Almond butter– Remove the peanut butter powder and cottage cheese and add 1 tablespoon almond butter= 2.5 grams protein, 90 calories.
Pumpkin seed protein powder= Remove cottage cheese and add 1 scoop pumpkin seed protein powder= 10.6 grams protein, 52 calories.
2 raw Egg yolks– I used to recommend egg white protein powder. However egg whites are not properly digested raw, and contain an ingredient called albumin, which inhibits the absorption of some essential vitamins and minerals. Egg yolks on the other hand, are BEST when eaten raw, contain 2.7 grams of protein and 55 calories per yolk. You are adding 55 more calories here than cottage cheese, and fewer grams of protein, so seriously TRY THE COTTAGE CHEESE, it will keep you full for a longer period of time!!
Many of you have asked about yogurt. If you’d like to substitute yogurt of any kind, or some other dairy product, make sure to use PLAIN, whole/full fat and then enough to equal roughly 60-80 calories.
Peanut Butter Powder Substitutions
I’ve also had many people tell me they are allergic to peanuts or want to use peanut butter in place of the peanut butter powder. You may either completely omit the peanut butter powder (my client had alternating days of smoothies using pb powder or espresso powder), or use a tablespoon of peanut butter in its place. Using peanut butter ups the calories and fat content, however, it also keeps your blood sugar nice and stable, and helps you to stay fuller longer (so I wouldn’t worry about the calories).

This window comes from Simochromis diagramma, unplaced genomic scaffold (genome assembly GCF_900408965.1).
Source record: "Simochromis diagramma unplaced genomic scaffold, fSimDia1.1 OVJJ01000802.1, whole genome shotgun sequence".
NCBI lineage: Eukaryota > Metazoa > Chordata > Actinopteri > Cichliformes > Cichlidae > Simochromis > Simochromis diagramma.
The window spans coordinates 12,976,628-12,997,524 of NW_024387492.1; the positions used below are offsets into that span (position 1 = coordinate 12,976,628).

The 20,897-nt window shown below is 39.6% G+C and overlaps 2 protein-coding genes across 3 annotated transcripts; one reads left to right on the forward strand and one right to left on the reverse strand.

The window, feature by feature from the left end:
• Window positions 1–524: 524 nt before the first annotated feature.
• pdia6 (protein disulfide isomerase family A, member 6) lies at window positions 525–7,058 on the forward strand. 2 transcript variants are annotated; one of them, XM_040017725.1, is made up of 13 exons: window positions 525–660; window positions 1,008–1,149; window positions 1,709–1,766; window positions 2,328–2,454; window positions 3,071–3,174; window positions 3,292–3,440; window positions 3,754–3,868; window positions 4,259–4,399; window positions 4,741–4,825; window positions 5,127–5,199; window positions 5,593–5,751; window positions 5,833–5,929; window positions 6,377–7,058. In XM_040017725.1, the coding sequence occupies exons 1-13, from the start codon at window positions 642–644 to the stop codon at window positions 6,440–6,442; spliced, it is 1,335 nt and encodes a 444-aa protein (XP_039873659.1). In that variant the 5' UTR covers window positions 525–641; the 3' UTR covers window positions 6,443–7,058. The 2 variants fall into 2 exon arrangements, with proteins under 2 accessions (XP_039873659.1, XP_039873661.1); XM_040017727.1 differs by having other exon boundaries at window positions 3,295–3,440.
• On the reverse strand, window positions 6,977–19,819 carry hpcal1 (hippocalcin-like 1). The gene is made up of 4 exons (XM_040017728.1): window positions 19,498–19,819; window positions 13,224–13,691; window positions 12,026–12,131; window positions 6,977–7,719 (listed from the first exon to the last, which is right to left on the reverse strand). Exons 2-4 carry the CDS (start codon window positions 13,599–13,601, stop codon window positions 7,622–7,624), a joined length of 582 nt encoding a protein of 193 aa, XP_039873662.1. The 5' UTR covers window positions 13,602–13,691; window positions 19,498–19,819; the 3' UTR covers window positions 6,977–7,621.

Whey Protein Powder Substitutions
You may use any protein powder that works for you: rice, pea protein, goats milk, egg white (again, I don’t recommend the egg white protein powder, but decide what is right for your body). I personally look for stevia sweetened protein powders that have few “other ingredients” and are of high quality. If you’d like help finding a protein powder, click here or simply search my website for “protein powder” as I’ve reviewed many and have links to exact protein powders that I have used and approve of.
Client Files: Losing 20 lbs in 20 days
A male client of mine (let’s call him Pete) in his early 40’s had about 30 excess pounds that he wanted to be rid of. Pete had heard of the Fast Diet and felt like it was something that he could be successful at implementing. I’m not a calorie counting type of Nutritional Consultant, but Pete really wanted to try this diet, and my job is to support my clients, not tell them what they must do. So, together we came up with an eating plan for the “fasting” days (2 non-consecutive days per week) and the non-fasting days (5 days during the week).
Because he wasn’t fond of eating in the morning, and “breakfast” usually meant only a vanilla latte, I came up with a high-in-protein smoothie (see video) that mimicked the sweet flavor of his usual morning treat, but that actually had some nutritional value in it.